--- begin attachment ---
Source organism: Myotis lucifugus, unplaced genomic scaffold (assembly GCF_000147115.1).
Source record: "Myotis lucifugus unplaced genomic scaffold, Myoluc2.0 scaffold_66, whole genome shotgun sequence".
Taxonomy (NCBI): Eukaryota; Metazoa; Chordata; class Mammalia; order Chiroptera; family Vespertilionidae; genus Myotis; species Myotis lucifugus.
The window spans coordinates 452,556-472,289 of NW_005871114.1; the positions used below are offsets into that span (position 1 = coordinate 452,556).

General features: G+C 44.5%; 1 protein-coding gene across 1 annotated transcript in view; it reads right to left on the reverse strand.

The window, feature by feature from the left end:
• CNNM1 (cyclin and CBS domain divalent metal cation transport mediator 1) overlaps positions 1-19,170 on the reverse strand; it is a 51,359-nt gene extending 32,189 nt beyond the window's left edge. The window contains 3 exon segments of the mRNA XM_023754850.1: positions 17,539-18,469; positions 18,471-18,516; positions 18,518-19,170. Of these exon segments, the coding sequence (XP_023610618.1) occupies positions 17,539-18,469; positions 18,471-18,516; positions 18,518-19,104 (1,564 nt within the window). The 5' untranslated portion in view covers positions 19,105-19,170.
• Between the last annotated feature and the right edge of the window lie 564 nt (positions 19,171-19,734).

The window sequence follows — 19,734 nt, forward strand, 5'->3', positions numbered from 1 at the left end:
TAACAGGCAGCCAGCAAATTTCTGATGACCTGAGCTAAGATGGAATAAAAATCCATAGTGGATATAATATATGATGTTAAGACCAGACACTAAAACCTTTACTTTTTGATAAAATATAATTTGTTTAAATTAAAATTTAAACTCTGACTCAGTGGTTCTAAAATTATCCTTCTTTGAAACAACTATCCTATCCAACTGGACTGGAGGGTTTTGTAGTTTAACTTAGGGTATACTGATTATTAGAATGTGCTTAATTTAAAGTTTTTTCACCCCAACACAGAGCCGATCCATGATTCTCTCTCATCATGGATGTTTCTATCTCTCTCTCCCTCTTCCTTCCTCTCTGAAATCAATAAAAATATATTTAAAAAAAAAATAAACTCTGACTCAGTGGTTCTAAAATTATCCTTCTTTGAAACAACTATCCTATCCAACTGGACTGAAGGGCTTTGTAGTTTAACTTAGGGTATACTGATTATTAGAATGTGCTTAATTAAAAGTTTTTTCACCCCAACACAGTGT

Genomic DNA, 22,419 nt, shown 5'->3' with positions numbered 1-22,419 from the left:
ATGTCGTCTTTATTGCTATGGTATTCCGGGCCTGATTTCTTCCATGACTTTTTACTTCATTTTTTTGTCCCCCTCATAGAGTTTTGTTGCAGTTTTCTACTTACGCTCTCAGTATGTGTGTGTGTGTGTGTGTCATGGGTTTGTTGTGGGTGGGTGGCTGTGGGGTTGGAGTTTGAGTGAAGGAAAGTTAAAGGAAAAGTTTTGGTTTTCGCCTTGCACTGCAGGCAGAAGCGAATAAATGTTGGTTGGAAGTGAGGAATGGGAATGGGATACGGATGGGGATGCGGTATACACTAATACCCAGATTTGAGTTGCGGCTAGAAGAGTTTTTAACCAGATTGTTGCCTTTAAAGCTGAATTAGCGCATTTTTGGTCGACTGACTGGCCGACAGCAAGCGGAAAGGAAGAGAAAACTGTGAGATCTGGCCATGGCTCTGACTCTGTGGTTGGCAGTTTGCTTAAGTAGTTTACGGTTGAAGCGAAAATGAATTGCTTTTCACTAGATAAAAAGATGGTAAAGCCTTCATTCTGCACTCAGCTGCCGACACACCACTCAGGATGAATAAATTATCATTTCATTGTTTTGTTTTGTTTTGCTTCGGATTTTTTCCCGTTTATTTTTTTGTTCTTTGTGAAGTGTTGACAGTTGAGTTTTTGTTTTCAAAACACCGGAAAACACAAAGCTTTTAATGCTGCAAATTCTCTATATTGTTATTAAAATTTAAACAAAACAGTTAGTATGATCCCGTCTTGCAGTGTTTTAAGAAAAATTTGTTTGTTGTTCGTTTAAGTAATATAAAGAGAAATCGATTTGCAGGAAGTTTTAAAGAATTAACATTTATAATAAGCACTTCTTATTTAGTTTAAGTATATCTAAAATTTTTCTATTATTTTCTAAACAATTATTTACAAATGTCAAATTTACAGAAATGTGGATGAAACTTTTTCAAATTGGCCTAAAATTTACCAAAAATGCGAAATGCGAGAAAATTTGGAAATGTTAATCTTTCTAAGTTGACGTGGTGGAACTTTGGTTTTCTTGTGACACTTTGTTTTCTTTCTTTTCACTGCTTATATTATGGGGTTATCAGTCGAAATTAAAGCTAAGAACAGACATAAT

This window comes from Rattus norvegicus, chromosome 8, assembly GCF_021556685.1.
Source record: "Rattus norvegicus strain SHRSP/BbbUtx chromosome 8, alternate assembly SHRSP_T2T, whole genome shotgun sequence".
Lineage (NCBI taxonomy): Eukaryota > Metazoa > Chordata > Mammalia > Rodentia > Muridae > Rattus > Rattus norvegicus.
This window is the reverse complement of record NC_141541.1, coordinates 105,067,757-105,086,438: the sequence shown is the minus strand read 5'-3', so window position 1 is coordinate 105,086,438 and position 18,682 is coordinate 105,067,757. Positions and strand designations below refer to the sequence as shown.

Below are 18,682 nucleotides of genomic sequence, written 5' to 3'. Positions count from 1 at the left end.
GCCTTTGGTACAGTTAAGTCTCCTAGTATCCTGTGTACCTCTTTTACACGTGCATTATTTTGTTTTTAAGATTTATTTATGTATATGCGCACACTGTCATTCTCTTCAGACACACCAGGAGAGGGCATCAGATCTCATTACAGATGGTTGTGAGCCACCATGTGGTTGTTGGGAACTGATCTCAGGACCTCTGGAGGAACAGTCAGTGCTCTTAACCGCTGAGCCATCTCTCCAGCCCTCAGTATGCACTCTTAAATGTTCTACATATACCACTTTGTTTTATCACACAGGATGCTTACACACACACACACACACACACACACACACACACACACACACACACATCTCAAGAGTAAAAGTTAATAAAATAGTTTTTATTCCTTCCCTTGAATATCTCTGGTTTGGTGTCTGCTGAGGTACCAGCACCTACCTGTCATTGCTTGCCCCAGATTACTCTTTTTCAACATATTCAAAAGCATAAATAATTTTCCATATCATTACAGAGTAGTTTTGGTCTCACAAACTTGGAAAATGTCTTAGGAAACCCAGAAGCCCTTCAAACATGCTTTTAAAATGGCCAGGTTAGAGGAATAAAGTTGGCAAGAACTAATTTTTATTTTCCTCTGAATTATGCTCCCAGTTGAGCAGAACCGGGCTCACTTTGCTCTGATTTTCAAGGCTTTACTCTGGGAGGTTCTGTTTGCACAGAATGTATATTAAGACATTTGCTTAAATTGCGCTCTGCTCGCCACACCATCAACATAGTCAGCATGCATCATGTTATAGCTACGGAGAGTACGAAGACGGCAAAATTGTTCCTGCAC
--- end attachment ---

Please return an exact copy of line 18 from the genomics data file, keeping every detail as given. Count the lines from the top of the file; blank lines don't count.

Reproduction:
GCCTTTGGTACAGTTAAGTCTCCTAGTATCCTGTGTACCTCTTTTACACGTGCATTATTTTGTTTTTAAGATTTATTTATGTATATGCGCACACTGTCATTCTCTTCAGACACACCAGGAGAGGGCATCAGATCTCATTACAGATGGTTGTGAGCCACCATGTGGTTGTTGGGAACTGATCTCAGGACCTCTGGAGGAACAGTCAGTGCTCTTAACCGCTGAGCCATCTCTCCAGCCCTCAGTATGCACTCTTAAATGTTCTACATATACCACTTTGTTTTATCACACAGGATGCTTACACACACACACACACACACACACACACACACACACACACACACACATCTCAAGAGTAAAAGTTAATAAAATAGTTTTTATTCCTTCCCTTGAATATCTCTGGTTTGGTGTCTGCTGAGGTACCAGCACCTACCTGTCATTGCTTGCCCCAGATTACTCTTTTTCAACATATTCAAAAGCATAAATAATTTTCCATATCATTACAGAGTAGTTTTGGTCTCACAAACTTGGAAAATGTCTTAGGAAACCCAGAAGCCCTTCAAACATGCTTTTAAAATGGCCAGGTTAGAGGAATAAAGTTGGCAAGAACTAATTTTTATTTTCCTCTGAATTATGCTCCCAGTTGAGCAGAACCGGGCTCACTTTGCTCTGATTTTCAAGGCTTTACTCTGGGAGGTTCTGTTTGCACAGAATGTATATTAAGACATTTGCTTAAATTGCGCTCTGCTCGCCACACCATCAACATAGTCAGCATGCATCATGTTATAGCTACGGAGAGTACGAAGACGGCAAAATTGTTCCTGCAC